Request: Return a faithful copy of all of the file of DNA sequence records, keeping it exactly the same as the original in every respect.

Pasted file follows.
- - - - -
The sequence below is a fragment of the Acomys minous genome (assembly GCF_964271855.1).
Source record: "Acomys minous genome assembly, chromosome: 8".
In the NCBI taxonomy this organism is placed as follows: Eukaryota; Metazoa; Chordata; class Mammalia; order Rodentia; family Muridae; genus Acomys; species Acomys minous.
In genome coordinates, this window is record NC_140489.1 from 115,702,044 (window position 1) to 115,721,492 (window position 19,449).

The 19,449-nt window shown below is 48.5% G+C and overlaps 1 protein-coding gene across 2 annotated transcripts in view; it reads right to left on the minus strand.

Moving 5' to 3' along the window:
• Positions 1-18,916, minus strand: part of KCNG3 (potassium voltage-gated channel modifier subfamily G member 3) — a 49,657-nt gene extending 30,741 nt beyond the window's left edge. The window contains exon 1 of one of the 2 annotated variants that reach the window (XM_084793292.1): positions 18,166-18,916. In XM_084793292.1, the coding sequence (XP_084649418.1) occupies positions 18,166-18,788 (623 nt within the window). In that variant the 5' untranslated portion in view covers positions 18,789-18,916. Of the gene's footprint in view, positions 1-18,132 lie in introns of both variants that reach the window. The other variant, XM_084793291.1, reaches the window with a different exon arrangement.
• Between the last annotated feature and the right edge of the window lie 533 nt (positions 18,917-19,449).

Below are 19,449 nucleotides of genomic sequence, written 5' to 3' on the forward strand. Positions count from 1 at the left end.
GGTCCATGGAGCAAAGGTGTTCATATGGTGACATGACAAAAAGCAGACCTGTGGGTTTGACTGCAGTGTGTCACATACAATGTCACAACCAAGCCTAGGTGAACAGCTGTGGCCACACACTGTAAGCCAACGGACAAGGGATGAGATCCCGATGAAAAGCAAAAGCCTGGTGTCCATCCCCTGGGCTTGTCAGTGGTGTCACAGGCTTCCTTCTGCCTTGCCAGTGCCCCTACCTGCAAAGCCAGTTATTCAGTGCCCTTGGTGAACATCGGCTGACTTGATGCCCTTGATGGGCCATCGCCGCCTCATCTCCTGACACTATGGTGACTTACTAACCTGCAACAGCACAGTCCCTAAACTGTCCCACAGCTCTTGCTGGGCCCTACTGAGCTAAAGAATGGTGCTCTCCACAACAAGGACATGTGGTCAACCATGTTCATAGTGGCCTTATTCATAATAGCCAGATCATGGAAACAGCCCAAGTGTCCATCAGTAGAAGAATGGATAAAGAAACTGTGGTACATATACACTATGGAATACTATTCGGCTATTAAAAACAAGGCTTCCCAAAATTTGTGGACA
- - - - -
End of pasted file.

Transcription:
The sequence below is a fragment of the Acomys minous genome (assembly GCF_964271855.1).
Source record: "Acomys minous genome assembly, chromosome: 8".
In the NCBI taxonomy this organism is placed as follows: Eukaryota; Metazoa; Chordata; class Mammalia; order Rodentia; family Muridae; genus Acomys; species Acomys minous.
In genome coordinates, this window is record NC_140489.1 from 115,702,044 (window position 1) to 115,721,492 (window position 19,449).

The 19,449-nt window shown below is 48.5% G+C and overlaps 1 protein-coding gene across 2 annotated transcripts in view; it reads right to left on the minus strand.

Moving 5' to 3' along the window:
• Positions 1-18,916, minus strand: part of KCNG3 (potassium voltage-gated channel modifier subfamily G member 3) — a 49,657-nt gene extending 30,741 nt beyond the window's left edge. The window contains exon 1 of one of the 2 annotated variants that reach the window (XM_084793292.1): positions 18,166-18,916. In XM_084793292.1, the coding sequence (XP_084649418.1) occupies positions 18,166-18,788 (623 nt within the window). In that variant the 5' untranslated portion in view covers positions 18,789-18,916. Of the gene's footprint in view, positions 1-18,132 lie in introns of both variants that reach the window. The other variant, XM_084793291.1, reaches the window with a different exon arrangement.
• Between the last annotated feature and the right edge of the window lie 533 nt (positions 18,917-19,449).

Below are 19,449 nucleotides of genomic sequence, written 5' to 3' on the forward strand. Positions count from 1 at the left end.
GGTCCATGGAGCAAAGGTGTTCATATGGTGACATGACAAAAAGCAGACCTGTGGGTTTGACTGCAGTGTGTCACATACAATGTCACAACCAAGCCTAGGTGAACAGCTGTGGCCACACACTGTAAGCCAACGGACAAGGGATGAGATCCCGATGAAAAGCAAAAGCCTGGTGTCCATCCCCTGGGCTTGTCAGTGGTGTCACAGGCTTCCTTCTGCCTTGCCAGTGCCCCTACCTGCAAAGCCAGTTATTCAGTGCCCTTGGTGAACATCGGCTGACTTGATGCCCTTGATGGGCCATCGCCGCCTCATCTCCTGACACTATGGTGACTTACTAACCTGCAACAGCACAGTCCCTAAACTGTCCCACAGCTCTTGCTGGGCCCTACTGAGCTAAAGAATGGTGCTCTCCACAACAAGGACATGTGGTCAACCATGTTCATAGTGGCCTTATTCATAATAGCCAGATCATGGAAACAGCCCAAGTGTCCATCAGTAGAAGAATGGATAAAGAAACTGTGGTACATATACACTATGGAATACTATTCGGCTATTAAAAACAAGGCTTCCCAAAATTTGTGGACA